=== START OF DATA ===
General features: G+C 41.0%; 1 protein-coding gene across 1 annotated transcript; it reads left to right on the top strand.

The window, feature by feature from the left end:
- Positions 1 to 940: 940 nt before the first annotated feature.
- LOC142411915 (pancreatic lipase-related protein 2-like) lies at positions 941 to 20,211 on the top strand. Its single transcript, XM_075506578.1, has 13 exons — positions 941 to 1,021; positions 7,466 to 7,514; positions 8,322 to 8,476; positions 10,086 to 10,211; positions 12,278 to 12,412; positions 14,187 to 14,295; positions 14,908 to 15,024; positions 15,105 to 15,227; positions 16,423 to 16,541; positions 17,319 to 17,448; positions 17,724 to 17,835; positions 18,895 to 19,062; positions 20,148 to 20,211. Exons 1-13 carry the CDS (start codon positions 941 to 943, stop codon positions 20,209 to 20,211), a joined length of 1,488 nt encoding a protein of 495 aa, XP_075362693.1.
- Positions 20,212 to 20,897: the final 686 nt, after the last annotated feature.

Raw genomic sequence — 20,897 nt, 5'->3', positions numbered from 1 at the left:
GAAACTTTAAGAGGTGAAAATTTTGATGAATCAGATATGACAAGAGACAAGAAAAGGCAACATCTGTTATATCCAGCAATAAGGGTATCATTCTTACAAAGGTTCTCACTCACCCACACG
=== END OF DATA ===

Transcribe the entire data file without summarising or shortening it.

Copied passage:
General features: G+C 41.0%; 1 protein-coding gene across 1 annotated transcript; it reads left to right on the top strand.

The window, feature by feature from the left end:
- Positions 1 to 940: 940 nt before the first annotated feature.
- LOC142411915 (pancreatic lipase-related protein 2-like) lies at positions 941 to 20,211 on the top strand. Its single transcript, XM_075506578.1, has 13 exons — positions 941 to 1,021; positions 7,466 to 7,514; positions 8,322 to 8,476; positions 10,086 to 10,211; positions 12,278 to 12,412; positions 14,187 to 14,295; positions 14,908 to 15,024; positions 15,105 to 15,227; positions 16,423 to 16,541; positions 17,319 to 17,448; positions 17,724 to 17,835; positions 18,895 to 19,062; positions 20,148 to 20,211. Exons 1-13 carry the CDS (start codon positions 941 to 943, stop codon positions 20,209 to 20,211), a joined length of 1,488 nt encoding a protein of 495 aa, XP_075362693.1.
- Positions 20,212 to 20,897: the final 686 nt, after the last annotated feature.

Raw genomic sequence — 20,897 nt, 5'->3', positions numbered from 1 at the left:
GAAACTTTAAGAGGTGAAAATTTTGATGAATCAGATATGACAAGAGACAAGAAAAGGCAACATCTGTTATATCCAGCAATAAGGGTATCATTCTTACAAAGGTTCTCACTCACCCACACG